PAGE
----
It's been a long - almost normal - summer around our household, the hockey season having ended before Memorial Day (for a change), opening the door to other endeavors.
Oh, we still enjoyed hockey through the Stanley Cup playoffs, and we're looking forward to Sunday's unofficial opening of the AHL season, when the Hershey Bears play their first preseason game, one of two lead-in games to the real season, which comes three weeks later.
But I don't think we gave much thought to how a summer without hockey would impact our little one, who in his scant two and a half years already has attended nearly 100 hockey games.
He was born in the midst of a Calder Cup championship run; a year later, our team went back to the finals - he's accustomed to hockey lasting until mid-June. But he got to see a couple of baseball games during the time we might have been in the postseason - one of which was an event related to the Bears - and he discovered that sliding boards, sidewalk chalk, a bubble machine and his tricycle offer plenty of summertime fun that doesn't include a warped stick and a hard hunk of rubber.
A few weeks ago, he started picking up his little hockey stick again, and started asking me to put hockey on TV - a Saturday-morning tradition for the two of us in season, when we watch the NHL Network instead of Scooby Doo.
But I didn't realize how much he missed it until a bit more than a week ago, when we were inundated with Friday rains that stopped him from playing outside. When he awoke Saturday morning, it wasn't televised hockey reruns he asked for - the conversation went something like this:
IF YOU GO
WHAT: Norfolk Admirals at Hershey Bears
WHEN: 5 p.m. Sunday
WHERE: Giant Center, Hershey
"Still raining?," he asked.
"No buddy, it stopped," I replied.
Ballgame, at this stage of his life, is anything that involves a ball, from football to soccer, basketball to baseball. I knew that the soccer match scheduled for coverage that day had been called off, and I knew Juniata's field hockey team was playing in Selinsgrove - just a few blocks from my house.
"Tell you what, Christopher," I said. "I'll take you to a ballgame - but one that's also a hockey game."
"Hockey ballgame? BALLGAME HOCKEY!," he shouted, and tore off for the door.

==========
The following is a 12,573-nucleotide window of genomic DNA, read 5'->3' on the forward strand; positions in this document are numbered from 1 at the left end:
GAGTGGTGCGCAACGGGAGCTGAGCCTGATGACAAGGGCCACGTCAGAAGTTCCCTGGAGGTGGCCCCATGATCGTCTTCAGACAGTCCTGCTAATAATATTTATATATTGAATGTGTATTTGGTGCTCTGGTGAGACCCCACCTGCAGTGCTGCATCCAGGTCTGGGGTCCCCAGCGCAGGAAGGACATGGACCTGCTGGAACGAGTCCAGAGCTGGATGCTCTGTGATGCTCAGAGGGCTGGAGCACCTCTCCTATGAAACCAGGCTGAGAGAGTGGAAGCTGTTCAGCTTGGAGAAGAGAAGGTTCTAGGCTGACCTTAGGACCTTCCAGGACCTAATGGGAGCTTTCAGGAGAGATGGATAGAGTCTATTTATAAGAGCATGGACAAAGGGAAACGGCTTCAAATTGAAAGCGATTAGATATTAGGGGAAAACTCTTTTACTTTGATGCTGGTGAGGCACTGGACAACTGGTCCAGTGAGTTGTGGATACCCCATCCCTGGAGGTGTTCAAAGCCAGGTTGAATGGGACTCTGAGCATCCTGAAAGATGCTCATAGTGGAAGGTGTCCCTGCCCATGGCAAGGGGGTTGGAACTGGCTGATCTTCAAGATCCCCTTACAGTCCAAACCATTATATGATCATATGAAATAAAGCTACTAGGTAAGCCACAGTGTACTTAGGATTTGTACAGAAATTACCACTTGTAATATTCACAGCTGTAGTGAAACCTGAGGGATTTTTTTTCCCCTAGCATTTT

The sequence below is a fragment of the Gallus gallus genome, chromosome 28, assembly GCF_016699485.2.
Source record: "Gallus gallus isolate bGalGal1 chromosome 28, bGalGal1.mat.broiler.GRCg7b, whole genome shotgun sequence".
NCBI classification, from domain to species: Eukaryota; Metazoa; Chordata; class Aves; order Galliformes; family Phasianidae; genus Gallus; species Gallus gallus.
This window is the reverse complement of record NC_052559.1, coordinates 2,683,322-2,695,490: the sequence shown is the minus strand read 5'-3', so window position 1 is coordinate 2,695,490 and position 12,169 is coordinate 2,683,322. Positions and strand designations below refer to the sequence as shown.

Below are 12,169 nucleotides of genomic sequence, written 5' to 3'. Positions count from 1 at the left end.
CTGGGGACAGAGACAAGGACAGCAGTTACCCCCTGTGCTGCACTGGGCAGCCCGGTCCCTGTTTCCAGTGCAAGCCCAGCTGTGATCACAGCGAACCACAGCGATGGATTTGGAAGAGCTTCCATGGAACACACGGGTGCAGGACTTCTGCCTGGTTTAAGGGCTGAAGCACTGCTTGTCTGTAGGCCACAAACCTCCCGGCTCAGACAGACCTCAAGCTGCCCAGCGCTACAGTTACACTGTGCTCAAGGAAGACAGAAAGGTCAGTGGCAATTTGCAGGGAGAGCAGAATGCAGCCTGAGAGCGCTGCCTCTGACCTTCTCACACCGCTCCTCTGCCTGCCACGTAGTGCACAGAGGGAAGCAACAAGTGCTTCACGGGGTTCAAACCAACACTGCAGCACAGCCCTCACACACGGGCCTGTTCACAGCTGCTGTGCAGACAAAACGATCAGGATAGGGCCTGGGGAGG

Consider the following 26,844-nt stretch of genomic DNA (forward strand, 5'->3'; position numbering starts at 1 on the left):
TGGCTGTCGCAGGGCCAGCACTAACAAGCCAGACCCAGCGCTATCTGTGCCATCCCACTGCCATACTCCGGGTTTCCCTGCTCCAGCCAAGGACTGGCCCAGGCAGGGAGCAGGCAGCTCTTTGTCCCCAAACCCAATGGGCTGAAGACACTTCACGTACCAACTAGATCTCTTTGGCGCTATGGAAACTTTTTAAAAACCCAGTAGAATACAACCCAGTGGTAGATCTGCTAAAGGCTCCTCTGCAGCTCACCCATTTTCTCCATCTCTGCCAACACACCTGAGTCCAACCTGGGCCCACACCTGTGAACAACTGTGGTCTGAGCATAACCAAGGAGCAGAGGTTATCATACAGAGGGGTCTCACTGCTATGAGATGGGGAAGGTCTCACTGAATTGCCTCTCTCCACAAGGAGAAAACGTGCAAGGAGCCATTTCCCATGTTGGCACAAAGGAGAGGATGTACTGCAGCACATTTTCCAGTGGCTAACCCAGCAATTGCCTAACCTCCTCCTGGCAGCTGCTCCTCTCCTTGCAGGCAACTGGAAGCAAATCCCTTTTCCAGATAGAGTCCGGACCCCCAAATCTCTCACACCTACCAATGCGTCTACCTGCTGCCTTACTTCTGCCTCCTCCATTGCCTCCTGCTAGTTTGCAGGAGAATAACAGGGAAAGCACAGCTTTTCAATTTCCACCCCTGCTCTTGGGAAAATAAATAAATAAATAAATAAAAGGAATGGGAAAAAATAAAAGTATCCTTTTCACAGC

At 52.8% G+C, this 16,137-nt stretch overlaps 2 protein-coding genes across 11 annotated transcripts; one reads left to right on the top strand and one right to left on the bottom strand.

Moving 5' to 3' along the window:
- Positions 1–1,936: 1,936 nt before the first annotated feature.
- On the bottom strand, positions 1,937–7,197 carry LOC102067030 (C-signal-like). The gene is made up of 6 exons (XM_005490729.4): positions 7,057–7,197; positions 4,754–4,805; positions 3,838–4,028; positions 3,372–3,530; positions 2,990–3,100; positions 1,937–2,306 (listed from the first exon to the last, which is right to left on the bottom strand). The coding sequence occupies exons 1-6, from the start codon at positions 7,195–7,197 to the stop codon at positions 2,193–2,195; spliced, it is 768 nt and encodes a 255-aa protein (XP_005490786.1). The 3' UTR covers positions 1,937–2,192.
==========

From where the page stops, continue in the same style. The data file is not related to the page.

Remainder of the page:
He didn't quite know how to take hockey on grass, but he had a great time. He met Juniata coach Emily Wagner and warmed right up to her, but was not so smitten with Selinsgrove coach Cathy Keiser, one of my contemporaries. That, I warned him, might be a mistake, since he might be playing for her someday. In fact, one of the teams in the tournament had a young man on the roster, so Christopher got to see that field hockey wasn't just a game for girls.
That experience was nothing compared to this past Sunday, though, when we traveled to Washington, D.C., to see the second day of the Washington Capitals' training camp. The Caps - Hershey's NHL parent club - have a practically brand new practice center on top of a shopping center and parking garage in Arlington, Va., and their practices and scrimmages are open to the public.
We got up early Sunday and made our way to the Ballston Commons, where the Kettler Capitals Iceplex is located. Somebody wasn't quite sure where we were taking him, or why - all the stores were still closed. Coming off the elevator, though, he quickly guessed what was up - the doors open to the public rink, one of two in the facility.
And even though it wasn't being used, he knew immediately what it was, and I have no doubt they heard him in the full-contact practice at the next rink.
"Hockey! HAAAAA-KEEEEE!," he screamed.
His bright eyes lit up. He couldn't wait to watch, and got to, both from above and at glass level. He ended up with a new team sweatshirt, so big he'll be wearing it for half a decade, despite being the smallest size in the store.
This coming Sunday, it will be a nice reunion for us adults, who haven't seen one another since April. But for the little ones - not just ours, but all the others like him - it will just be a reason to smile.
And that gives his mom and I cause to do the same.
Jeff Fishbein is sports editor of The Sentinel. Contact him at email@example.com.